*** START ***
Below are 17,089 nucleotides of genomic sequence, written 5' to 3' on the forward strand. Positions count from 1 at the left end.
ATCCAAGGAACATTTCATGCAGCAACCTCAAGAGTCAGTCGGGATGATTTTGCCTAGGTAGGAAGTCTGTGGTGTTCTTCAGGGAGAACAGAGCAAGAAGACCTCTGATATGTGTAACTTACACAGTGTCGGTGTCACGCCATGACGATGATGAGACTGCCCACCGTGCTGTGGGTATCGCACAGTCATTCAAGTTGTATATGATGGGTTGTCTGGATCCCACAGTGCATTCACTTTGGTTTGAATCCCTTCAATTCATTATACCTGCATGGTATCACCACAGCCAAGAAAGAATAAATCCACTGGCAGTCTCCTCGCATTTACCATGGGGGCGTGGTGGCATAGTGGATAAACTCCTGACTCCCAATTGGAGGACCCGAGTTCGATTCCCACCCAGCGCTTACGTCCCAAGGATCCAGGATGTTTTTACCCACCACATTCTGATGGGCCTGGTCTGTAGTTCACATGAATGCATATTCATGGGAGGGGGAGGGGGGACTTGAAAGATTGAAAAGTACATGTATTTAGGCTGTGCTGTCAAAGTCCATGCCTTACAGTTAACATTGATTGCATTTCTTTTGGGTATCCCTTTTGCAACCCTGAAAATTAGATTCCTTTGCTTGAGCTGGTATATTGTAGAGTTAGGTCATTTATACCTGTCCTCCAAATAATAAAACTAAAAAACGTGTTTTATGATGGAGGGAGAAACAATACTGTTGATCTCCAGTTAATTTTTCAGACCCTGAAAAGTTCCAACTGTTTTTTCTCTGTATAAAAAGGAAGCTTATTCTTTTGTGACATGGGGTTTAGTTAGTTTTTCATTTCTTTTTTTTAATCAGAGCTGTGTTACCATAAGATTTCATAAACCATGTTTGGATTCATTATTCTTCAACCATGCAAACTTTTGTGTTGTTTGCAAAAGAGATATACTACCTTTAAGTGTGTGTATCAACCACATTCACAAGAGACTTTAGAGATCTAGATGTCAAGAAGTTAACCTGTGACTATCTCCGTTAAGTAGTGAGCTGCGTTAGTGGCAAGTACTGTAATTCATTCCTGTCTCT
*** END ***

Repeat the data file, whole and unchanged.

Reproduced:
Below are 17,089 nucleotides of genomic sequence, written 5' to 3' on the forward strand. Positions count from 1 at the left end.
ATCCAAGGAACATTTCATGCAGCAACCTCAAGAGTCAGTCGGGATGATTTTGCCTAGGTAGGAAGTCTGTGGTGTTCTTCAGGGAGAACAGAGCAAGAAGACCTCTGATATGTGTAACTTACACAGTGTCGGTGTCACGCCATGACGATGATGAGACTGCCCACCGTGCTGTGGGTATCGCACAGTCATTCAAGTTGTATATGATGGGTTGTCTGGATCCCACAGTGCATTCACTTTGGTTTGAATCCCTTCAATTCATTATACCTGCATGGTATCACCACAGCCAAGAAAGAATAAATCCACTGGCAGTCTCCTCGCATTTACCATGGGGGCGTGGTGGCATAGTGGATAAACTCCTGACTCCCAATTGGAGGACCCGAGTTCGATTCCCACCCAGCGCTTACGTCCCAAGGATCCAGGATGTTTTTACCCACCACATTCTGATGGGCCTGGTCTGTAGTTCACATGAATGCATATTCATGGGAGGGGGAGGGGGGACTTGAAAGATTGAAAAGTACATGTATTTAGGCTGTGCTGTCAAAGTCCATGCCTTACAGTTAACATTGATTGCATTTCTTTTGGGTATCCCTTTTGCAACCCTGAAAATTAGATTCCTTTGCTTGAGCTGGTATATTGTAGAGTTAGGTCATTTATACCTGTCCTCCAAATAATAAAACTAAAAAACGTGTTTTATGATGGAGGGAGAAACAATACTGTTGATCTCCAGTTAATTTTTCAGACCCTGAAAAGTTCCAACTGTTTTTTCTCTGTATAAAAAGGAAGCTTATTCTTTTGTGACATGGGGTTTAGTTAGTTTTTCATTTCTTTTTTTTAATCAGAGCTGTGTTACCATAAGATTTCATAAACCATGTTTGGATTCATTATTCTTCAACCATGCAAACTTTTGTGTTGTTTGCAAAAGAGATATACTACCTTTAAGTGTGTGTATCAACCACATTCACAAGAGACTTTAGAGATCTAGATGTCAAGAAGTTAACCTGTGACTATCTCCGTTAAGTAGTGAGCTGCGTTAGTGGCAAGTACTGTAATTCATTCCTGTCTCT